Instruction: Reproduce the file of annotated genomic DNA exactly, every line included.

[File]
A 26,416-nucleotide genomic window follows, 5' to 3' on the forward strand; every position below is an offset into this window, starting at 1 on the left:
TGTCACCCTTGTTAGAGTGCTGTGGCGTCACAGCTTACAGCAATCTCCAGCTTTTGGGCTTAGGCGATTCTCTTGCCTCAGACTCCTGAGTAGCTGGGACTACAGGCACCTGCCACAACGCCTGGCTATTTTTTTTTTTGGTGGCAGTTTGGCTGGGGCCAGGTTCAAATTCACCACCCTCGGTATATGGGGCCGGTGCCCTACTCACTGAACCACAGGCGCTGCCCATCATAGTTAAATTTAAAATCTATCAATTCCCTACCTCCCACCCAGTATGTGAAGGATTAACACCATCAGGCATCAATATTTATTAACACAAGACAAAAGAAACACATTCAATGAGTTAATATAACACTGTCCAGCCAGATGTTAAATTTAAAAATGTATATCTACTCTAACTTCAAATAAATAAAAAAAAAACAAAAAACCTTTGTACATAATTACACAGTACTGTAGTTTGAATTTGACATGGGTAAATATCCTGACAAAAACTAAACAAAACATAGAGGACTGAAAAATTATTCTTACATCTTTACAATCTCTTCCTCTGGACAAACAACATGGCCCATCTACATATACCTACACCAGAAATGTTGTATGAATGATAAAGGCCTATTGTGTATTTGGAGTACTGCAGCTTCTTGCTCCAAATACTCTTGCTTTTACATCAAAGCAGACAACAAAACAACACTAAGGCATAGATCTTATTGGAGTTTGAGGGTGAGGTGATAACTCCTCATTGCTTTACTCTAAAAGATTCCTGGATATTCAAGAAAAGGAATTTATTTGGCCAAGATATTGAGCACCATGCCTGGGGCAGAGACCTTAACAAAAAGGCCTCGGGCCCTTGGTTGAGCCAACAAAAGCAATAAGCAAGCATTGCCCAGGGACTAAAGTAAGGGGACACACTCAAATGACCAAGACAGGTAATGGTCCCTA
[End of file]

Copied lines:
A 26,416-nucleotide genomic window follows, 5' to 3' on the forward strand; every position below is an offset into this window, starting at 1 on the left:
TGTCACCCTTGTTAGAGTGCTGTGGCGTCACAGCTTACAGCAATCTCCAGCTTTTGGGCTTAGGCGATTCTCTTGCCTCAGACTCCTGAGTAGCTGGGACTACAGGCACCTGCCACAACGCCTGGCTATTTTTTTTTTTGGTGGCAGTTTGGCTGGGGCCAGGTTCAAATTCACCACCCTCGGTATATGGGGCCGGTGCCCTACTCACTGAACCACAGGCGCTGCCCATCATAGTTAAATTTAAAATCTATCAATTCCCTACCTCCCACCCAGTATGTGAAGGATTAACACCATCAGGCATCAATATTTATTAACACAAGACAAAAGAAACACATTCAATGAGTTAATATAACACTGTCCAGCCAGATGTTAAATTTAAAAATGTATATCTACTCTAACTTCAAATAAATAAAAAAAAAACAAAAAACCTTTGTACATAATTACACAGTACTGTAGTTTGAATTTGACATGGGTAAATATCCTGACAAAAACTAAACAAAACATAGAGGACTGAAAAATTATTCTTACATCTTTACAATCTCTTCCTCTGGACAAACAACATGGCCCATCTACATATACCTACACCAGAAATGTTGTATGAATGATAAAGGCCTATTGTGTATTTGGAGTACTGCAGCTTCTTGCTCCAAATACTCTTGCTTTTACATCAAAGCAGACAACAAAACAACACTAAGGCATAGATCTTATTGGAGTTTGAGGGTGAGGTGATAACTCCTCATTGCTTTACTCTAAAAGATTCCTGGATATTCAAGAAAAGGAATTTATTTGGCCAAGATATTGAGCACCATGCCTGGGGCAGAGACCTTAACAAAAAGGCCTCGGGCCCTTGGTTGAGCCAACAAAAGCAATAAGCAAGCATTGCCCAGGGACTAAAGTAAGGGGACACACTCAAATGACCAAGACAGGTAATGGTCCCTA